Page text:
In addition to Mehler and Taborn, the pianists on the brand new set embrace Fred Hersch, who knew Kimbrough as a up to date, and Isaiah J. Thompson, who had him as an teacher — together with an honor roll of others, like Gary Versace, Helen Sung, Dan Tepfer, Elio Villafranca and Jacob Sacks. Like everybody concerned within the venture, they donated their companies, creating not solely a stirring homage but additionally a snapshot of a uniquely transitional time.

Elan Mehler is a pianist who studied with Kimbrough and the co-founder of Newvelle Records, the label releasing “Kimbrough.”Credit…Cody O’Loughlin for The New York Times

“If it wasn’t this moment where everybody’s ready to finally play music again, but not yet touring, this wouldn’t have been able to happen,” Mehler stated. “Just the fact that everybody’s in the same city is crazy.”

As a compendium of Kimbrough’s music, the Newvelle launch additionally stakes a critical declare for his legacy as a composer — one thing that took even Mehler considerably without warning. When he first began mapping out the venture, he consulted with de Prophetis about materials. They requested Horton, an skilled archivist, to assemble a e book of Kimbrough compositions. He ended up compiling greater than 90 of them.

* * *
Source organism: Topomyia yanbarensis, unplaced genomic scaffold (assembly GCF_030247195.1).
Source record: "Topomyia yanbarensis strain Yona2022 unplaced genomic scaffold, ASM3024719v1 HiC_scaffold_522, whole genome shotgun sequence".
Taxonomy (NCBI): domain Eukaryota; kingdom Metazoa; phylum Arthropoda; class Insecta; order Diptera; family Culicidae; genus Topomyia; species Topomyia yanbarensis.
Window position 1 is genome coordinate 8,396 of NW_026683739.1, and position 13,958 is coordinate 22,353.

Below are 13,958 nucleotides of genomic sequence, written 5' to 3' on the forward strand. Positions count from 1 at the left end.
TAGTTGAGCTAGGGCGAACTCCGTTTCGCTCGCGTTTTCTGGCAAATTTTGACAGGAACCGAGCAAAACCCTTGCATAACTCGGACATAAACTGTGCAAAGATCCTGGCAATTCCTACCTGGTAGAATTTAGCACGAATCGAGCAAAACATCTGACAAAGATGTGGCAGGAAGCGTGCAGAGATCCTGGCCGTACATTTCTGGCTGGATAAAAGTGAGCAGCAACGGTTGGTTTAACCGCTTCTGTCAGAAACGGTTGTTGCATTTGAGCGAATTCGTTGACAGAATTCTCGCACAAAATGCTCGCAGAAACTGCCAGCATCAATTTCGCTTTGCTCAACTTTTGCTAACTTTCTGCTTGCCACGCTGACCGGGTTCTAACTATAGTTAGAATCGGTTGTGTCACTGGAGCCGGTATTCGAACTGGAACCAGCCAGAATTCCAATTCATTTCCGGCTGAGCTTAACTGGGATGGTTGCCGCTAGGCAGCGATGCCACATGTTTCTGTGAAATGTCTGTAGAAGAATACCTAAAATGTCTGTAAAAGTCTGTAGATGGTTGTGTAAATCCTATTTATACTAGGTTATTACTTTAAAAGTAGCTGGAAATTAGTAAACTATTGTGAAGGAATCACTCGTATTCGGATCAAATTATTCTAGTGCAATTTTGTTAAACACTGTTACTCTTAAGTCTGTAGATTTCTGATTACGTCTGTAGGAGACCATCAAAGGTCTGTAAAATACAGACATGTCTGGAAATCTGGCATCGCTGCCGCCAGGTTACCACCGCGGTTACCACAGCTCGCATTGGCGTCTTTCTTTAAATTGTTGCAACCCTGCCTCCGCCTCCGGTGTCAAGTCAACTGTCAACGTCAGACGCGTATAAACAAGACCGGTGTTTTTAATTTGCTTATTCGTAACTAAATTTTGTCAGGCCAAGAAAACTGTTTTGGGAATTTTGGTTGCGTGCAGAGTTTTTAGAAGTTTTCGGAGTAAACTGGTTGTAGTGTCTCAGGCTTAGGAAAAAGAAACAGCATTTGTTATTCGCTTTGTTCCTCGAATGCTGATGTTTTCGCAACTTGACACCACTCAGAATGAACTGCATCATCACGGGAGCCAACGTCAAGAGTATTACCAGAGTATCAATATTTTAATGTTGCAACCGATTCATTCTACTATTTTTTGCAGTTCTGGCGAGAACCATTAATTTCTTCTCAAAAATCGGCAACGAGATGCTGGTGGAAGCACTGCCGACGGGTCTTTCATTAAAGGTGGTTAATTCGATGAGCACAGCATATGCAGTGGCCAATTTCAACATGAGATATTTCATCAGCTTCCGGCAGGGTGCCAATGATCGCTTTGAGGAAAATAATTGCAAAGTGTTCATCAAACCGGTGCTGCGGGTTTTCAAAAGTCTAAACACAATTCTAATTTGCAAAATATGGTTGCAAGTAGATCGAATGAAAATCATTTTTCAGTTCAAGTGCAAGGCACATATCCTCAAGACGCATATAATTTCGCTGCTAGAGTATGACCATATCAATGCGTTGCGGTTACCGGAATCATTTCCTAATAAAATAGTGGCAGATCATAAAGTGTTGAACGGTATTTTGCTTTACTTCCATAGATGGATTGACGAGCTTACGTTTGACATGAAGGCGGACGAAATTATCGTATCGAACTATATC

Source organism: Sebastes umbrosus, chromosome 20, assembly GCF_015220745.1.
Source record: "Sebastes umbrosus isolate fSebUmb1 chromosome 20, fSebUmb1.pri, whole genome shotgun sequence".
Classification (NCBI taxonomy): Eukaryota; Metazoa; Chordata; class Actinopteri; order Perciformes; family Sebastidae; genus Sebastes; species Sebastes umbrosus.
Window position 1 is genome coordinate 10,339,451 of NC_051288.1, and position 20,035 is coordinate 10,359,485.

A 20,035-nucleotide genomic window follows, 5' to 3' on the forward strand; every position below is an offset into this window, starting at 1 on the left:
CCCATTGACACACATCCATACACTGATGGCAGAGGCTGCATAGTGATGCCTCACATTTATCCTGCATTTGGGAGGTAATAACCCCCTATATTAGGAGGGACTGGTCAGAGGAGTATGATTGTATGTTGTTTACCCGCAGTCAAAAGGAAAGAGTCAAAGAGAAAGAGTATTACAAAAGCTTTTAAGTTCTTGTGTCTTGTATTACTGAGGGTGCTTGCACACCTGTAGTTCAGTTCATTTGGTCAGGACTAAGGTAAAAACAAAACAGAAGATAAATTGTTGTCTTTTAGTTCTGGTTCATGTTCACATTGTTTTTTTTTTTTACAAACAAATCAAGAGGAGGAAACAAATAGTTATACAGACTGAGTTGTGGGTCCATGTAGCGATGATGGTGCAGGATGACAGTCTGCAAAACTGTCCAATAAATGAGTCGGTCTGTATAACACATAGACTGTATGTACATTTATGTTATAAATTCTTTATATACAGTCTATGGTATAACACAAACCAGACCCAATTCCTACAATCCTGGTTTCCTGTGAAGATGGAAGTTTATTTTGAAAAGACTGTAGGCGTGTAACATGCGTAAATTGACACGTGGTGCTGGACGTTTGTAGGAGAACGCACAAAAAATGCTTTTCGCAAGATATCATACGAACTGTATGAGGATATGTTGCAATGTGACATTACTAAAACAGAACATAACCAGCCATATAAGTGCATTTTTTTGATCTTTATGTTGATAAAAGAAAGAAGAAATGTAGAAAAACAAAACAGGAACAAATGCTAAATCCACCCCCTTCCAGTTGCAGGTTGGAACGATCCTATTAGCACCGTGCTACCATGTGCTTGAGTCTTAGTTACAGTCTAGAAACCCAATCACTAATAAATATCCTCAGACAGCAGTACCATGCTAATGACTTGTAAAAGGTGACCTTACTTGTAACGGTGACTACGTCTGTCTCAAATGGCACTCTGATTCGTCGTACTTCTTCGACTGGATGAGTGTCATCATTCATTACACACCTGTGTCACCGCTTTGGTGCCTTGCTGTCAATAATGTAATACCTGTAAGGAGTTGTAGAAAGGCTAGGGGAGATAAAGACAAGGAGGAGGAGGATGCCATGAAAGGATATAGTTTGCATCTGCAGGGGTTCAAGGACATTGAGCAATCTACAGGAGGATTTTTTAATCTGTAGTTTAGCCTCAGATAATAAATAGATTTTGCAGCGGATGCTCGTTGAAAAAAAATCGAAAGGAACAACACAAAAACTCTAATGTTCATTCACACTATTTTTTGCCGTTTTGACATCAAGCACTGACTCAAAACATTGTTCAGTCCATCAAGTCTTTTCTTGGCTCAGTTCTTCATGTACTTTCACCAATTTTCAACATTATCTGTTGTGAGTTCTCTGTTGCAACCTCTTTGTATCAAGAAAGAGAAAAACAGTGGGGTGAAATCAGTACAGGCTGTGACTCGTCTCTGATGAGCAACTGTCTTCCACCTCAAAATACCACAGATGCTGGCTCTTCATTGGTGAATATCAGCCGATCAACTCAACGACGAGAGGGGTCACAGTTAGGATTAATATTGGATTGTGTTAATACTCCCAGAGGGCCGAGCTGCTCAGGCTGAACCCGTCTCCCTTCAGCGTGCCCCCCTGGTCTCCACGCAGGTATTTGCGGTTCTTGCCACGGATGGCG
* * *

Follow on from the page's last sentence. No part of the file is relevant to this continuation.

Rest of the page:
“Frank was modest about his composing,” Horton stated throughout a session break. “But those of us who knew him, going back 40 years, knew he was very special as a composer.”

Moments earlier, Horton had demonstrated the purpose whereas recording a ballad titled “Noumena,” with a hymnlike calm that spiraled into agitated abstraction. The guitarist Ben Monder imparted a barbed edge along with his pedal results, as Horton and McCaslin jostled across the melody. Their efficiency was a vibrant extrapolation of Kimbrough’s unique design — charged with a spirit of freedom, as he’d meant it to be.